Middleman: Be less busy!

Middleman is a static site generator using all the shortcuts and tools in modern web development.

For sure one of the most popular Front-End tools. You can use it to build static files (HTML, CSS, JS, etc) that you can then load directly onto a CDN and serve quickly and securely.

For websites that don’t update their content daily, static is definitely the way to go. You get speed, stability, and iron-clad security because there’s no server that can get compromised.

Interview

Thomas Reynolds as the father of Middleman let us know what news in the version 4.0. He has been interviewed by Jon Stokes and I took the liberty of create a compilation of highlighted topic of the interview.

What’s new?

We remove a lot of garbage and cruft in the system. And I just replaced a bunch of pieces that were global and singleton-based with much more instance-based stuff. One of the big wins from doing that is that Middleman can run much more in parallel. There’s a lot of removed functionality that has replacements people can still use if they were reliant on that functionality, but it’s a lot smaller and cleaner codebase.

There’s the asset pipeline stuff…

What I did in the core is open up an arbitrary API that says, “we know you’re going to have a whole pipeline of different tools you need to use, and not just one all-in-one solution.” Trying to make Middleman all-in-one requires too many features to support and too many edge cases. We added this concept of the external pipeline, which is basically just a subcommand. You can run as many of them as you want and Middleman will orchestrate them. So you can have a SASS compiler over here doing SASS things, and Grunt doing your source maps. It’s a lot more pick-and-choose and a little less straightforward for the base case. But, at least to me, it seems like the ecosystem for front-end stuff is kind of leaving Ruby behind and this is basically the best way to allow people who still want to use Middleman to use things like npm and Node, as well.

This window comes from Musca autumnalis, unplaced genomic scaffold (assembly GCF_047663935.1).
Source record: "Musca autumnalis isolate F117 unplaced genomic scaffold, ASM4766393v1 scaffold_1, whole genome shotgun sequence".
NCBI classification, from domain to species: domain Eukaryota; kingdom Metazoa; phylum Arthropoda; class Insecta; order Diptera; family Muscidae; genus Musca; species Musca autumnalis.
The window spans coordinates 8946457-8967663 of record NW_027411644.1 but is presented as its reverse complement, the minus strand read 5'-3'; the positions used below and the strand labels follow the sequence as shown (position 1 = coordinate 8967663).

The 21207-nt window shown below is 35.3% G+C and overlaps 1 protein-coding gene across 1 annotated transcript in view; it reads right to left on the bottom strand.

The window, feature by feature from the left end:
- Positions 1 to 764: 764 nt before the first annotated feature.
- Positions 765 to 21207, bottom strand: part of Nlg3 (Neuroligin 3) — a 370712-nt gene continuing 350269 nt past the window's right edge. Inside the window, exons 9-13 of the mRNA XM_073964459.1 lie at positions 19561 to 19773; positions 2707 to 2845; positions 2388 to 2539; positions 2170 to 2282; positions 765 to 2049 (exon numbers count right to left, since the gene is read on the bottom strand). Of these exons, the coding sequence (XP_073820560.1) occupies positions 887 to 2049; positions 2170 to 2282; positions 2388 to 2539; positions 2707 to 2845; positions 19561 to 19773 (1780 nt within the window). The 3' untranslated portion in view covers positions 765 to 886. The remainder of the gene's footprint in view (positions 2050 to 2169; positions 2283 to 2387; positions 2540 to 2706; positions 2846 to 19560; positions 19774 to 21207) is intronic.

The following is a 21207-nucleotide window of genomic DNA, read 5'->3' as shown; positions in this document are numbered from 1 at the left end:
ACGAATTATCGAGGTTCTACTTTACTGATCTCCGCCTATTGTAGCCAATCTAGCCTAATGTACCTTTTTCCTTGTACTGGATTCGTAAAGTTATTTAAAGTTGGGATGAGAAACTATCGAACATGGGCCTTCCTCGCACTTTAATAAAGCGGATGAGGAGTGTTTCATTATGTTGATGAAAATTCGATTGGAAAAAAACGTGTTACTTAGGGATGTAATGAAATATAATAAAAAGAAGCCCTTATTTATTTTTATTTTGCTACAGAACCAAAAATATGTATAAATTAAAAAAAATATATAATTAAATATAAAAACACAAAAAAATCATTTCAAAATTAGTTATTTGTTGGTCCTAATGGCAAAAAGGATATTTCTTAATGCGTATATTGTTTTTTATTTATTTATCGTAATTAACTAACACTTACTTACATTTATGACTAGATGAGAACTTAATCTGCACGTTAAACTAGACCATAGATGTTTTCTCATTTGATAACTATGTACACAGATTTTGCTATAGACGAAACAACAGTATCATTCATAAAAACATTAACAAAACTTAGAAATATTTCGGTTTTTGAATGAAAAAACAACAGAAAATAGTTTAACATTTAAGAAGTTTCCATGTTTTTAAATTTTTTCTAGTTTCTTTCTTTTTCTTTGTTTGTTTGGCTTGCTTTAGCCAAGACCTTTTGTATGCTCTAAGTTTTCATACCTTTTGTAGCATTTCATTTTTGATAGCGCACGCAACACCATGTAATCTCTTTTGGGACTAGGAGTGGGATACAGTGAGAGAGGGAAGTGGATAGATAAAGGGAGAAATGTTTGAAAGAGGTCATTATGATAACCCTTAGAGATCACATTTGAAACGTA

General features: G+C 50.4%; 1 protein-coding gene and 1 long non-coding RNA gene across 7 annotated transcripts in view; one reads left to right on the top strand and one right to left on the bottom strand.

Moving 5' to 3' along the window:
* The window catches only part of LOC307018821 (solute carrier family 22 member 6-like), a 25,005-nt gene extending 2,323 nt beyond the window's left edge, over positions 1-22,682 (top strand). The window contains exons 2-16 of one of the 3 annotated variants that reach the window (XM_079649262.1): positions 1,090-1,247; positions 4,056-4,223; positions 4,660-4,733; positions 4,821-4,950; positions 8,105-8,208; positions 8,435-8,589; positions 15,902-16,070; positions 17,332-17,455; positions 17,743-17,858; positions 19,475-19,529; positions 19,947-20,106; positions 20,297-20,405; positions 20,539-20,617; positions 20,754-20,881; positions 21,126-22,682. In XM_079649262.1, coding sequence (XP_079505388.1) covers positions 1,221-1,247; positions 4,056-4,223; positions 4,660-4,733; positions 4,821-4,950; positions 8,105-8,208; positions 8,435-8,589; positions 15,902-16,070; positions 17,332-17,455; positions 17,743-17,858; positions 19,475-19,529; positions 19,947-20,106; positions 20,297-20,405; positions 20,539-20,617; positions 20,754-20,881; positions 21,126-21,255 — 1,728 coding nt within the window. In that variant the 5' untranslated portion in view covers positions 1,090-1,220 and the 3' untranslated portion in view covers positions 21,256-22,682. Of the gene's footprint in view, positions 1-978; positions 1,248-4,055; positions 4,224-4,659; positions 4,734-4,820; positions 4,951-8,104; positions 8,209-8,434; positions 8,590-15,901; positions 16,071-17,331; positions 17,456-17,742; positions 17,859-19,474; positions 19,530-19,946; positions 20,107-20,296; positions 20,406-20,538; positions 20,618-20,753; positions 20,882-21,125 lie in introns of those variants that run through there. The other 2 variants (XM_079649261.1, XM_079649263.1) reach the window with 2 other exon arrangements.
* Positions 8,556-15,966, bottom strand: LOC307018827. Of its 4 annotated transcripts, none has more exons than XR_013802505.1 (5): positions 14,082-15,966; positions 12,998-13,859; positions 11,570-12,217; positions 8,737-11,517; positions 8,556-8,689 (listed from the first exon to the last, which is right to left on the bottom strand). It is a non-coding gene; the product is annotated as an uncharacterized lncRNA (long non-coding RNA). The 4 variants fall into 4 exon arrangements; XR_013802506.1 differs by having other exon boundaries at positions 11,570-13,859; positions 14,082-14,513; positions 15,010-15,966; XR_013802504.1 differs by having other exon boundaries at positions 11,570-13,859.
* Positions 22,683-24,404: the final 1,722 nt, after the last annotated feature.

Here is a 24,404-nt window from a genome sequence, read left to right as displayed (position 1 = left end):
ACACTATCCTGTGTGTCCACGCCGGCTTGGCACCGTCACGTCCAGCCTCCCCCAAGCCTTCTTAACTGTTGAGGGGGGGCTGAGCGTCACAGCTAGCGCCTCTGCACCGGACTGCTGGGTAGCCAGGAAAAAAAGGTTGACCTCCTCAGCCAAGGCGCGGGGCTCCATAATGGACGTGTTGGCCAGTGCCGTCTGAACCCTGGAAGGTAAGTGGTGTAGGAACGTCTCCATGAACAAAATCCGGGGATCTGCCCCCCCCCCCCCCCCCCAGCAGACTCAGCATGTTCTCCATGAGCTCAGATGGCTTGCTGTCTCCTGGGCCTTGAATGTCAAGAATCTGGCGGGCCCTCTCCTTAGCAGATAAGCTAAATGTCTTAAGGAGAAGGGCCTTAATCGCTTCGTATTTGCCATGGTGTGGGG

What about React, Ruby and the future of Middleman?

I don’t really know, it’s hard to predict. Middleman is the only Ruby project I have. You can do very good things with all of them, but they’re all… I’d just rather be in Ruby, honestly. Microsoft is coming out with Node tooling. React and those frameworks — it’s not like their build tools are going to shift away from JavaScript. I think it makes sense for front-end tooling to have the same language you use on the front end, so that will probably continue.

Are you using React in some internal project?

We do a little bit. We’re all over the place. We have internal projects in React, and we’re doing a bunch of React Native stuff for iOS right now. But React Native, it has one single purpose, and all that stuff that you need to add on normally is already there in iOS. So you can just crank out views and apps in React Native easily.

Conclusion

I have been using Middleman from the first version and I love it! If you don’t know it, please take a look. I have created hashdog.com, hashdog.io, hashdog.ninja, service for Startups, service for Business and much more!

Please, if you have any question or suggestion contact me or contact hashdog team!

Source: https://collectiveidea.com/blog/archives/2016/06/07/interview-talking-middleman-v4-and-front-end-dev-with-thomas-reynolds